A deep dive into the Chicago movement that birthed an ecstatic combination of hip-hop and house, from Fast Eddie to Tyree.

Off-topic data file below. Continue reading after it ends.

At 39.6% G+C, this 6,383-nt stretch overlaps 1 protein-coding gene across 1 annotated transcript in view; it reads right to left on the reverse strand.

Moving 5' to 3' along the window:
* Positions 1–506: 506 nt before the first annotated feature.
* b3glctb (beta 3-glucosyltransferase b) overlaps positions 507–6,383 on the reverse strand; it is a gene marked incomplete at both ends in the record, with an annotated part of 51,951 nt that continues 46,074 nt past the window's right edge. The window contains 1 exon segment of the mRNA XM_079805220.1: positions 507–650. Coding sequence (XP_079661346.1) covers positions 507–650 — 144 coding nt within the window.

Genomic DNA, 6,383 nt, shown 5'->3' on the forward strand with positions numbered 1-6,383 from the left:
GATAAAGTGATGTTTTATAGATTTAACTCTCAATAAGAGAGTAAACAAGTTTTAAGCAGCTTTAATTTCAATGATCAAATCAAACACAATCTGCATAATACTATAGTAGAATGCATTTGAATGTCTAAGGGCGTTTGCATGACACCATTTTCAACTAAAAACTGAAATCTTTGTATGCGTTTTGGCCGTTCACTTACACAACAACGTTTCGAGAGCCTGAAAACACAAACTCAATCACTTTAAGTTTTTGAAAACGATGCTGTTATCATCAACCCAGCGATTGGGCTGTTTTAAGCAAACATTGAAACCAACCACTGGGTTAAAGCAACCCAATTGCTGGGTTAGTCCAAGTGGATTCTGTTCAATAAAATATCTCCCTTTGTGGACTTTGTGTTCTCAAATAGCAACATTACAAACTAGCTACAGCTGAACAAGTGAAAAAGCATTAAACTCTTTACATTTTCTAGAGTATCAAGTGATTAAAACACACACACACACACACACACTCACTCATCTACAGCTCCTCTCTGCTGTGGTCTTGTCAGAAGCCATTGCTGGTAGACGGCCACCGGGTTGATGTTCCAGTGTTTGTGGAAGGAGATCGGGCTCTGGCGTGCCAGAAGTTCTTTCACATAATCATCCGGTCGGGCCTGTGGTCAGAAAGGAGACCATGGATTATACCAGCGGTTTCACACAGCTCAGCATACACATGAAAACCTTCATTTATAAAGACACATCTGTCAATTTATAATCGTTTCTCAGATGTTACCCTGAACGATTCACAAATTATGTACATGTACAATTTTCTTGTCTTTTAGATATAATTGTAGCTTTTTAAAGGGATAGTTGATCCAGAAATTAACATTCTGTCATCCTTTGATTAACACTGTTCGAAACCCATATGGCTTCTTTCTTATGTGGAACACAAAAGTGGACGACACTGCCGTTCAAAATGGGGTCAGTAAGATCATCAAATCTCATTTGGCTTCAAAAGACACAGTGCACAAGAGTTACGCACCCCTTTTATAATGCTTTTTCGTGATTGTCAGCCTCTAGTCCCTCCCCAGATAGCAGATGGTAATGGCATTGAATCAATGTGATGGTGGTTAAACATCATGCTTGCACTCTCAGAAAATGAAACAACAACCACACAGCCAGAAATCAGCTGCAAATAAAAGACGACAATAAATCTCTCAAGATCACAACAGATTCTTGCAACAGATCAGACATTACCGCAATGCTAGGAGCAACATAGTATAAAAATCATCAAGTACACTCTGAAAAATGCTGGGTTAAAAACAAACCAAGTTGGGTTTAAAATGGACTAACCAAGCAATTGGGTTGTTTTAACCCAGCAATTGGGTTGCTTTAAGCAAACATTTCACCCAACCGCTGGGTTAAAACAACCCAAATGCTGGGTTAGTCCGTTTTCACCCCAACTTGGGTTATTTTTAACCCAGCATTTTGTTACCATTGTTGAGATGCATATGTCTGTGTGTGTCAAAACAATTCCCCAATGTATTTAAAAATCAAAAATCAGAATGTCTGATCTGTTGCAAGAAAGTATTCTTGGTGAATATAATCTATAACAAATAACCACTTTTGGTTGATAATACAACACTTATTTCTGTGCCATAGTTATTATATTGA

In the late ’80s, a Chicago house producer named Fast Eddie decided to take two isolated strains of black youth culture in his city and combine them into something new. Hip-house, which took its name from a track he released on D.J. International Records in 1988, was fast-paced, ecstatic party music that brought together hip-hop’s lyrical wordplay and sampling of soul and funk music with the propulsive rhythms and melodic synth lines of house. Within a matter of months, other artists started doing it too — first in his native Chicago, and then in New York, DC and London. After the major labels took notice, the genre flamed out about as quickly as it appeared, though pioneers like Fast Eddie, Tyree, Kool Rock Steady, Doug Lazy and Mr. Lee produced some pretty amazing tracks along the way. To celebrate Red Bull Music Festival in Chicago this month, Todd Osborn has put together a mix of every single one of his favorites.